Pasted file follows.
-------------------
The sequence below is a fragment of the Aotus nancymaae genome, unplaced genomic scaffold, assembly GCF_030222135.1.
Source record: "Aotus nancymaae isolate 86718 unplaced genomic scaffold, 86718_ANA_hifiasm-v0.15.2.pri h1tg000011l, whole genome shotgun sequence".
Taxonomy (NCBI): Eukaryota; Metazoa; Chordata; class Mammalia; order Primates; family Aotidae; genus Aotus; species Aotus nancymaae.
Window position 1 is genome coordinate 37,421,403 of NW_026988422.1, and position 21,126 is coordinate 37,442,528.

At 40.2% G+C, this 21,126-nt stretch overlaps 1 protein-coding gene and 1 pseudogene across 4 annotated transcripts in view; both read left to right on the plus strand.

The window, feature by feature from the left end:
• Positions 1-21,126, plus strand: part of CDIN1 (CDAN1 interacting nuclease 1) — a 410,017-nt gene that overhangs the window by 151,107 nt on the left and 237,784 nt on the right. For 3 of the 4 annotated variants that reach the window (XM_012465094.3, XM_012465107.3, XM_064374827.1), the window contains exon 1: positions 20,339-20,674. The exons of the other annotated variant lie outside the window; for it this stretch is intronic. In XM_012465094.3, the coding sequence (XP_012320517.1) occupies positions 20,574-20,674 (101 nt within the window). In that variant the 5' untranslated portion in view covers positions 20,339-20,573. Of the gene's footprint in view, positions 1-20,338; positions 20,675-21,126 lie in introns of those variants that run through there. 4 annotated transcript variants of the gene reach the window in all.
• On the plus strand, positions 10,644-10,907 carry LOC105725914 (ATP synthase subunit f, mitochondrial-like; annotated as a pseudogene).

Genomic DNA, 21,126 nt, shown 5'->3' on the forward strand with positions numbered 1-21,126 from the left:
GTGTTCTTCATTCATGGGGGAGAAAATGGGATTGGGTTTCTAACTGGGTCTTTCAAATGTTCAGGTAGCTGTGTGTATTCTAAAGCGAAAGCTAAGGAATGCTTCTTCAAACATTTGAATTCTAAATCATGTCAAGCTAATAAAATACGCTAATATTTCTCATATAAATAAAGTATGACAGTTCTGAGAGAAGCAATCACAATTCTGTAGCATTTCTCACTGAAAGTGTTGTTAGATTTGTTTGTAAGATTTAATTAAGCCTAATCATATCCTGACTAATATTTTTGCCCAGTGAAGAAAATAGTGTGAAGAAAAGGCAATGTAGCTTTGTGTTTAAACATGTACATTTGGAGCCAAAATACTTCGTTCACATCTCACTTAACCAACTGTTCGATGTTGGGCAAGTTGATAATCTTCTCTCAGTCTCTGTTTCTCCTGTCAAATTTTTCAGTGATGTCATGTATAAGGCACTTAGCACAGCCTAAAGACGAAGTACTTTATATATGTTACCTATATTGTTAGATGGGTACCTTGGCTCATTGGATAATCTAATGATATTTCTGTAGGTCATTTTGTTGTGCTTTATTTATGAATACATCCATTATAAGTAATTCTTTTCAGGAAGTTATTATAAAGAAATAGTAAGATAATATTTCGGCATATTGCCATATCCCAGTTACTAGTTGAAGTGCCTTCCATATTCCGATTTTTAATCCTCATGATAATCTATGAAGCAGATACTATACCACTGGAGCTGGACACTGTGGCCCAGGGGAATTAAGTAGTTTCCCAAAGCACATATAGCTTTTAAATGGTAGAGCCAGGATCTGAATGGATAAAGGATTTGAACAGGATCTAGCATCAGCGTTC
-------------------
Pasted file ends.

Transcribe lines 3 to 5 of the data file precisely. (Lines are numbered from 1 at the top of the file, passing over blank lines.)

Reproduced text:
Taxonomy (NCBI): Eukaryota; Metazoa; Chordata; class Mammalia; order Primates; family Aotidae; genus Aotus; species Aotus nancymaae.
Window position 1 is genome coordinate 37,421,403 of NW_026988422.1, and position 21,126 is coordinate 37,442,528.

At 40.2% G+C, this 21,126-nt stretch overlaps 1 protein-coding gene and 1 pseudogene across 4 annotated transcripts in view; both read left to right on the plus strand.